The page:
ZX81 40th Anniversary

So the Z80-powered doorstop that got so many people started with computers was launched 40 years ago.

My story is that we never had one: we had three, but only for a week each. It’s not that they failed, either. My dad, who ran the computer bureau at King George V Docks for the Clyde Port Authority, was Glasgow’s representative on the European Association for Data Processing in Ports (EVHA). The group was looking at ways for automating ship identification, efficient berthing and documentation handling.

All the ports had data centres, but most of the mainframe time was for predefined tasks such as dock-worker payroll. There wasn’t the budget for computer time to try some of the experimental projects that may have helped with port automation.

Several EVHA members were trying home computers unofficially, but many of them were too expensive to come in under expense account rules. These “big” micros required a business case and purchase order to buy. The ZX81, limited as it was, did fit in the expense budget and – equally importantly – fitted into my dad’s suitcase as he made his monthly trips to Europe.

The week before my dad was scheduled to leave, he’d buy a ZX81. Of course, it needed “testing”, something me and my brother were only too happy to do. At the end of the week, it would get packed up and on its way to Europe.

I’m not sure if the clandestine micros were ever actually used for controlling ship traffic (you get considerably fewer than three lives manoeuvring an LNG tanker), but more likely in simulation. I understand that the ZX81 was able to simulate the traffic management for the entire Port of Rotterdam for a while, at least until its RAM pack wobbled.

reposted from ZX81 40th Anniversary – Histories – Retro Computing

Seeeduino XIAO simple USB volume control with CircuitPython

round computer device with USB cable exiting at left. Small microcontroller at centreshowing wiring to LED ring and rotary encoder
Slightly blurry image of the underside of the device, showing the Seeeduino XIAO and the glow from the NeoPixel ring. And yes, the XIAO is really that small

Tod Kurt’s QTPy-knob: Simple USB knob w/ CircuitPython is a fairly simple USB input project that relies on the pin spacing of an Adafruit QT Py development board being the same as that on a Bourns Rotary Encoder. If you want to get fancy (and who wouldn’t?) you can add a NeoPixel Ring to get an RGB glow.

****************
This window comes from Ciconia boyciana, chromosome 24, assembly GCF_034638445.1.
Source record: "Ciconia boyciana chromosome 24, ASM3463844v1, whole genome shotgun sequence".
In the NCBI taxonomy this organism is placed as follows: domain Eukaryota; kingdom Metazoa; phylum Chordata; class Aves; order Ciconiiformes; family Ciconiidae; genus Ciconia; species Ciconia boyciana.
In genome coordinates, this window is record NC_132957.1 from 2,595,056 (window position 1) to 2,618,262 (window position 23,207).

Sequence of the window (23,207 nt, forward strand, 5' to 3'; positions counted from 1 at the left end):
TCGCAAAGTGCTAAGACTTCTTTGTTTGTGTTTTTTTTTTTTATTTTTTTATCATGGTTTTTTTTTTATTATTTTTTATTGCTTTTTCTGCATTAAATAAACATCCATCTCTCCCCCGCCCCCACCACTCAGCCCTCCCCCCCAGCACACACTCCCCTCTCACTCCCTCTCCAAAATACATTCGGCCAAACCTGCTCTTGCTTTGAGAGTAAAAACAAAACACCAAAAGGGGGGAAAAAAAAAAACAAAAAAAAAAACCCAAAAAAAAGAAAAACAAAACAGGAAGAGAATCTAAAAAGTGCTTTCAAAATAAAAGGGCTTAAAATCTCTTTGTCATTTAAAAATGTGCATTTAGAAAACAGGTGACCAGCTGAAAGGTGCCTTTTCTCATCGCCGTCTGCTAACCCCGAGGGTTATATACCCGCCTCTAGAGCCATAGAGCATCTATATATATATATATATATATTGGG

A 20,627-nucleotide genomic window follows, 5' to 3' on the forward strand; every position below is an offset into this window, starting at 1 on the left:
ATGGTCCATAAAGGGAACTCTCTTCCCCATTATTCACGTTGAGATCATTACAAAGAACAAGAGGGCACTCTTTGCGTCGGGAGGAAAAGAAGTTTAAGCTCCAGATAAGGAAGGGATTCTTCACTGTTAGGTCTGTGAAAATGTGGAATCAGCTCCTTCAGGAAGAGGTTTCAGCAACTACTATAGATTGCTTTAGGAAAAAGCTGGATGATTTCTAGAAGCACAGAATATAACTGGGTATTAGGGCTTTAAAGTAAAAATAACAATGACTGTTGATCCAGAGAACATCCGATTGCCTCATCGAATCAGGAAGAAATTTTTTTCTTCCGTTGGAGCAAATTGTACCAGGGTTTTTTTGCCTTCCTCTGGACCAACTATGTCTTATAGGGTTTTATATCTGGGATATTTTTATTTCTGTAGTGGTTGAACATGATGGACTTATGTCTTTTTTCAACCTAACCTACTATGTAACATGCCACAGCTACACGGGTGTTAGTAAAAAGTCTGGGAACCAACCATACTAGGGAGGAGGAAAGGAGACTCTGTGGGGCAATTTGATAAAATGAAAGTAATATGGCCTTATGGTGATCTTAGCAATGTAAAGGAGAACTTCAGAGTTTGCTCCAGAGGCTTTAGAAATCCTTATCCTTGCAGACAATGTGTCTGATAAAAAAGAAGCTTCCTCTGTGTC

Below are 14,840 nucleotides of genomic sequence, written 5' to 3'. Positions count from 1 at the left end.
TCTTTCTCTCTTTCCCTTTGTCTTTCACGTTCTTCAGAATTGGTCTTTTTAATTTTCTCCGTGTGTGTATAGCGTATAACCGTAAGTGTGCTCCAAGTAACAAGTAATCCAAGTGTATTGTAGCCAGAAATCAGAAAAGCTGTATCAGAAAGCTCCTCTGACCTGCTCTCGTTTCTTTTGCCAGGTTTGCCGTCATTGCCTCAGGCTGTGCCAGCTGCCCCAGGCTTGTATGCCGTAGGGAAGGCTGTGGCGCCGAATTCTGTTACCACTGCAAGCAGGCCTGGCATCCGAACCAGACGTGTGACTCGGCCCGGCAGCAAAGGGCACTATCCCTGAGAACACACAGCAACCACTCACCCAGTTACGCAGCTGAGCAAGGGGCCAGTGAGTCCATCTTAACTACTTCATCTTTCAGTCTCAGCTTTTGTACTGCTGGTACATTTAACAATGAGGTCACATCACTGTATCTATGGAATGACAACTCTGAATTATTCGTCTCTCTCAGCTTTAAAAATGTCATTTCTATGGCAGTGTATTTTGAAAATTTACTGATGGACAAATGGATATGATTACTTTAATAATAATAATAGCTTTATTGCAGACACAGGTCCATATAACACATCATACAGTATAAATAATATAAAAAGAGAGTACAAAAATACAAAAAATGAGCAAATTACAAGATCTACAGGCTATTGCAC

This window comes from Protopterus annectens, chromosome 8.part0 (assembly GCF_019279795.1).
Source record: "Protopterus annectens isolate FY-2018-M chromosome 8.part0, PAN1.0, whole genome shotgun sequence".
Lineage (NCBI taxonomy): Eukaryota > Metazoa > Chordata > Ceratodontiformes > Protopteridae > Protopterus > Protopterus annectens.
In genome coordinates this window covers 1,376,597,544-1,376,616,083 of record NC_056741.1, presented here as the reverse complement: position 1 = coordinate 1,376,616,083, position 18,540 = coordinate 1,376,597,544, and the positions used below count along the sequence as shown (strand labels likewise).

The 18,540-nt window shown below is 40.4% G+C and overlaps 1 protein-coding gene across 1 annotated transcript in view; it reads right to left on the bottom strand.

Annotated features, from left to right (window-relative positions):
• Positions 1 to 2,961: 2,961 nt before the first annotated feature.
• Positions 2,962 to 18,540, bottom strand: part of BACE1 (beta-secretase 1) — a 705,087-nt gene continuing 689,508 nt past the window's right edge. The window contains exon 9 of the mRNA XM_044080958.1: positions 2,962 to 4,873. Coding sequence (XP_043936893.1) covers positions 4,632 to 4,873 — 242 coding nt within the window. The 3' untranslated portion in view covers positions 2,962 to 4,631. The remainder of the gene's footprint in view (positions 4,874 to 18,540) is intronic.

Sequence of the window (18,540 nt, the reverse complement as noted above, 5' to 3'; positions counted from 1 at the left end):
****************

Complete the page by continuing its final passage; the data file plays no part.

The QT Py is based on the Seeeduino XIAO, which is a slightly simpler device than the Adafruit derivative. It still runs CircuitPython, though, and is about the least expensive way of doing so. The XIAO is drop-in replacement for the Qt Py in this project, and it works really well! Everything you need for the project is described here: todbot/qtpy-knob: QT Py Media Knob using rotary encoder & neopixel ring

I found a couple of tiny glitches in the 3d printed parts, though:

  1. The diffuser ring for the LED ring is too thick for the encoder lock nut to fasten. It’s 2 mm thick, and there’s exactly 2 mm of thread left on the encoder.
  2. The D-shaft cutout in the top is too deep to allow the encoder shaft switch to trigger.

I bodged these by putting an indent in the middle of the diffuser, and filling the top D-shaft cutout with just enough Blu Tack.

Tod’s got a bunch of other projects for the Qt Py that I’m sure would work well with the XIAO: QT Py Tricks. And yes, there’s an “Output Farty Noises to DAC” one that, regrettably, does just that.

Maybe I’ll add some mass to the dial to make it scroll more smoothly like those buttery shuttle dials from old video editing consoles. The base could use a bit more weight to stop it skiting about the desk, so maybe I’ll use Vik’s trick of embedding BB gun shot into hot glue. For now, I’ve put some rubber feet on it, and it mostly stays put.

Hey! Unlike my last Seeed Studio device post, I paid for all the bits mentioned here.

Nyan Cat, except it gets faster — RTTTL on the Raspberry Pi Pico

Raspberry Pi Pico with small piezo speaker connected to pins 23 and 26
piezo between pins 26 and 23. Sounds a little like this: https://twitter.com/scruss/status/1364646879758278657